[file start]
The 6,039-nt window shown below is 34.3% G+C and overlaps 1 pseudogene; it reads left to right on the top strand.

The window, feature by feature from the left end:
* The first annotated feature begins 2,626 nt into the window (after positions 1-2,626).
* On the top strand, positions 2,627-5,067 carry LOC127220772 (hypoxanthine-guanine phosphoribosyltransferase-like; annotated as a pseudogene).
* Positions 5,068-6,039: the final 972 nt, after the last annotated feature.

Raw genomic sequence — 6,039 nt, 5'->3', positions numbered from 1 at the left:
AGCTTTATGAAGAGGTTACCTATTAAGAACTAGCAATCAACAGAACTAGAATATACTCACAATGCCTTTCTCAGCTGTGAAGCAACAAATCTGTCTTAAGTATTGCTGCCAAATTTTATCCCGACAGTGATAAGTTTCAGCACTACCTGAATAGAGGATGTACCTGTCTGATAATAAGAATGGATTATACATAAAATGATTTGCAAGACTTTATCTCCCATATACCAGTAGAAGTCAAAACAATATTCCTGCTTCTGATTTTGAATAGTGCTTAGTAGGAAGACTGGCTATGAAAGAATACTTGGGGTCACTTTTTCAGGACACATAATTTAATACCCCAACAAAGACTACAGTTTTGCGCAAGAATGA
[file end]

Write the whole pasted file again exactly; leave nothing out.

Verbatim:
The 6,039-nt window shown below is 34.3% G+C and overlaps 1 pseudogene; it reads left to right on the top strand.

The window, feature by feature from the left end:
* The first annotated feature begins 2,626 nt into the window (after positions 1-2,626).
* On the top strand, positions 2,627-5,067 carry LOC127220772 (hypoxanthine-guanine phosphoribosyltransferase-like; annotated as a pseudogene).
* Positions 5,068-6,039: the final 972 nt, after the last annotated feature.

Raw genomic sequence — 6,039 nt, 5'->3', positions numbered from 1 at the left:
AGCTTTATGAAGAGGTTACCTATTAAGAACTAGCAATCAACAGAACTAGAATATACTCACAATGCCTTTCTCAGCTGTGAAGCAACAAATCTGTCTTAAGTATTGCTGCCAAATTTTATCCCGACAGTGATAAGTTTCAGCACTACCTGAATAGAGGATGTACCTGTCTGATAATAAGAATGGATTATACATAAAATGATTTGCAAGACTTTATCTCCCATATACCAGTAGAAGTCAAAACAATATTCCTGCTTCTGATTTTGAATAGTGCTTAGTAGGAAGACTGGCTATGAAAGAATACTTGGGGTCACTTTTTCAGGACACATAATTTAATACCCCAACAAAGACTACAGTTTTGCGCAAGAATGA